Days and moments quickly flying

Days and moments quickly flying

Author: Edward Caswall (1858)
Tune: ST. SYLVESTER (Dykes)
Published in 75 hymnals

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1 Days and moments quickly flying
Speed us onward to the dead:
OH, how soon shall we be lying
Each within his narrow bed!

2 Jesus, merciful Redeemer,
Rouse dead souls to hear Thy voice;
Wake, oh, wake, each idle dreamer
Now to make the eternal choice!

3 Mark me whither we are wending;
Ponder how we soon must go
To inherit bliss unending
Or eternity of woe.

Life passeth soon;
Death draweth near;
Keep us, good Lord,
Till Thou appear;
With Thee to live,
With Thee to die,
With Thee to reign
Through eternity!

4 As a shadow life is fleeting;
As a vapor so it flies;
For the bygone years retreating
Pardon grant, and make us wise;

5 Wise that we our days may number,
Strive and wrestle with our sin;
Stay not in our work, nor slumber
Till Thy holy rest we win.

6 Soon before the Judge all glorious
We with all the dead shall stand:
Saviour, over death victorious,
Place us then on Thy right hand.

Life passeth soon;
Death draweth near;
Keep us, good Lord,
Till Thou appear;
With Thee to live,
With Thee to die,
With Thee to reign
Through eternity!

Author: Edward Caswall

Edward Caswall was born in 1814, at Yately, in Hampshire, where his father was a clergyman. In 1832, he went to Brasenose College, Oxford, and in 1836, took a second-class in classics. His humorous work, "The Art of Pluck," was published in 1835; it is still selling at Oxford, having passed through many editions. In 1838, he was ordained Deacon, and in 1839, Priest. He became perpetural Curate of Stratford-sub-Castle in 1840. In 1841, he resigned his incumbency and visited Ireland. In 1847, he joined the Church of Rome. In 1850, he was admitted into the Congregation of the Oratory at Birmingham, where he has since remained. He has published several works in prose and poetry. --Annotations of the Hymnal, Charles Hutchins, M.A. 1872… Go to person page >

Text Information

First Line: Days and moments quickly flying
Author: Edward Caswall (1858)
Meter: with refrain
Source: "Church Hymns," 1871 (recast in)
Language: English


Days and moments quickly flying. E. Caswall. [Old and New Year.] This hymn appeared in 4 stanzas of 4 lines with the title, "Swiftness of Time," in his Masque of Mary and other Poems, 1858. With it was also given, under the title of "A Warning," one stanza, beginning "As the tree falls, So must it lie," &c. From these, together with abbreviations, additions, or alterations the following centos have been made:—
1. In Chope's Hymnal, 1862, the two with alterations.
2. In Hymns Ancient & Modern, 1868, the same without alterations.
3. In the Appendix to the Society for Promoting Christian Knowledge Psalms and Hymns,
1869, the first hymn, 4 stanza with two additional stanzas.
4. In Hymnary, 1870-2. The first hymn of 4 stanzas with alterations, and a fifth stanza by the editors.
5. In Church Hymns, 1871, a new cento of which stanzas i., ii., iii., are from the first hymn, much varied; v., vi., from Society for Promoting Christian Knowledge Psalms and Hymns, altered; and iv., vii., viii., by the compilers.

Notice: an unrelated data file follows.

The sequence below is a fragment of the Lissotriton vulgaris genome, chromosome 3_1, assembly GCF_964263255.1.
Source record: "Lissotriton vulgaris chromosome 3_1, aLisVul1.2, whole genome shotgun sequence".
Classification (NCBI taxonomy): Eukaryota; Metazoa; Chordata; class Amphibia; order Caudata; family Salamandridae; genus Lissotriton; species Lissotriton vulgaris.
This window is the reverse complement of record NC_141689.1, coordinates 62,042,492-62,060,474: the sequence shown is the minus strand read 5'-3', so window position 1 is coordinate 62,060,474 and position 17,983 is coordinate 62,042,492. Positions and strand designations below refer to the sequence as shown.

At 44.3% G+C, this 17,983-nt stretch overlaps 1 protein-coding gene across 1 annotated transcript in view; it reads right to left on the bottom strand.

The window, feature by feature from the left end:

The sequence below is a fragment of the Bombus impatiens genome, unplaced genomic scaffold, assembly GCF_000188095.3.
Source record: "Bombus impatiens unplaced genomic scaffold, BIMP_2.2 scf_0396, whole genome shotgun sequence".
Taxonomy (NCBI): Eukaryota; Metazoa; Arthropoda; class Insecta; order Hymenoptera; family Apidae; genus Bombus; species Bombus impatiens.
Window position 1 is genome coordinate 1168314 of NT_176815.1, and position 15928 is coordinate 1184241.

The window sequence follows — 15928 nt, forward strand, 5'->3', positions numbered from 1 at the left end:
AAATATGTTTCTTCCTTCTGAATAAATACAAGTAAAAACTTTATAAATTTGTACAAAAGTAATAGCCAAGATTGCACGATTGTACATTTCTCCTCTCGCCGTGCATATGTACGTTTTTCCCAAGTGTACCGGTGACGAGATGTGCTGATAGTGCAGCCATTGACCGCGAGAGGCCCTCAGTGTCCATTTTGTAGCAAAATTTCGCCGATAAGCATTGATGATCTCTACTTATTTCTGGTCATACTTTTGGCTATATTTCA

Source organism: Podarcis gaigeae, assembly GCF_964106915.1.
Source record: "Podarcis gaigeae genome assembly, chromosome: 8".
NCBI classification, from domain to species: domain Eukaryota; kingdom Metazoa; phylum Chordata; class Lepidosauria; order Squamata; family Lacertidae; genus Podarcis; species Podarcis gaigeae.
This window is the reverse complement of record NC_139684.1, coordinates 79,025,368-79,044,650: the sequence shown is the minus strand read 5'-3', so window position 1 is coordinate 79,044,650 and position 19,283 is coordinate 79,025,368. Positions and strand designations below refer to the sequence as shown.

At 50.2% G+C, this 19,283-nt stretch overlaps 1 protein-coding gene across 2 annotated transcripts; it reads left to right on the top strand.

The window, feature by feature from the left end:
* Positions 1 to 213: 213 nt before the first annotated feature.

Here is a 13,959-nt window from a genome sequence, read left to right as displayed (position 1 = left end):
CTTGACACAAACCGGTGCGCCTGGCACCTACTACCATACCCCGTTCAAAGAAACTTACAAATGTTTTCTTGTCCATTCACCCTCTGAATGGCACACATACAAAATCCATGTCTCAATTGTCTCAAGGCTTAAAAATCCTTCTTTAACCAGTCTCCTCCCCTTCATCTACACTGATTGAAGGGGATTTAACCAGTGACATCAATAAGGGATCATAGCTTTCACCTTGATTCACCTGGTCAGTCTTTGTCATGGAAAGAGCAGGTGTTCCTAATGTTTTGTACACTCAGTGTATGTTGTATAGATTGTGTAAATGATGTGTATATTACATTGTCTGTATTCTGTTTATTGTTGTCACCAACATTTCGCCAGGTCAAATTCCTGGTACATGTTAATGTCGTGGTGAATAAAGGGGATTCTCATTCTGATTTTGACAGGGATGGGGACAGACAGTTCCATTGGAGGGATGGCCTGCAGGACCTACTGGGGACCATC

6. In Hymns Ancient & Modern, 1875, the first hymn of 4 stanzas slightly altered, and a new stanza.
7. In Thring's Collection, 1882, the same first hymn with alterations by the editor.
Other centos found in a few additional collections are in American use. Original texts in Caswall's Hymns & Poems, 1873, p. 250.

--John Julian, Dictionary of Hymnology (1907)


Days and moments quickly flying, p. 282, ii. The cento (5) as in Church Hymns, 1871, is adopted in the Hymnal Companion, 1876 and 1890, with the change by Bp. Bickersteth of stanza v., 1. 3, from "For the Old Year now retreating," to "For the bygone years retreating," to adapt the hymn for all seasons of the year.

--John Julian, Dictionary of Hymnology, Appendix, Part II (1907)


Days and moments quickly flying, p. 282, ii. The variations in the text of this hymn in recent collections are numerous and complicated. Taking the latest and most important we have in order of publication the following:—
1. The Scottish Church Hymnary, 1898. Stanzas i.-iv. are from Hymns Ancient & Modern. (complete edition), the refrain, "Life passeth soon," as st. v. and sts. vi.-ix., with slight alterations, from Church Hymn, 1871.
2. Church Hymns, 1903. Sts. i.-iv., the corresponding stanzas from Hymns Ancient & Modern, (complete edition); v., the refrain "Life passeth," &c, from Church Hymns, 1871, Pt. ii., "As a shadow life is fleeting," &c, also from Church Hymns, 1869 and 1871.
3. Hymns Ancient & Modern, 1904. Pt. i. from the complete edition, 1889; Pt. ii. from Church Hymns, 1871, Part ii., and an additional stanza, “Jesu, merciful Redeemer," from pt. i. of the same collection.
4. The Methodist Hymn Book, 1904. Sts. i., ii., iii. are from Hymns Ancient & Modern, 1889, and iv., v. and the refrain "Life passeth soon," &c, from Church Hymns, 1871.
5. The English Hymnal, 1906. St. i. Caswall altered; ii., iii. Caswall's original; iv. Caswall altered; v. Church Hymns, 1871 ; vi. Church Hymns, 1871 altered.
6. In the American Unitarian Hymns for Church and Home, 1895, the cento, "As a shadow life is fleeting," is compiled from the above centos with new readings.
In minor collections there are other arrangements of stanzas, but the origin of each may be found in Caswall's original text; Church Hymns, 1871; and Hymns Ancient & Modern, 1889.

--John Julian, Dictionary of Hymnology, New Supplement (1907)



The Cyber Hymnal #1242
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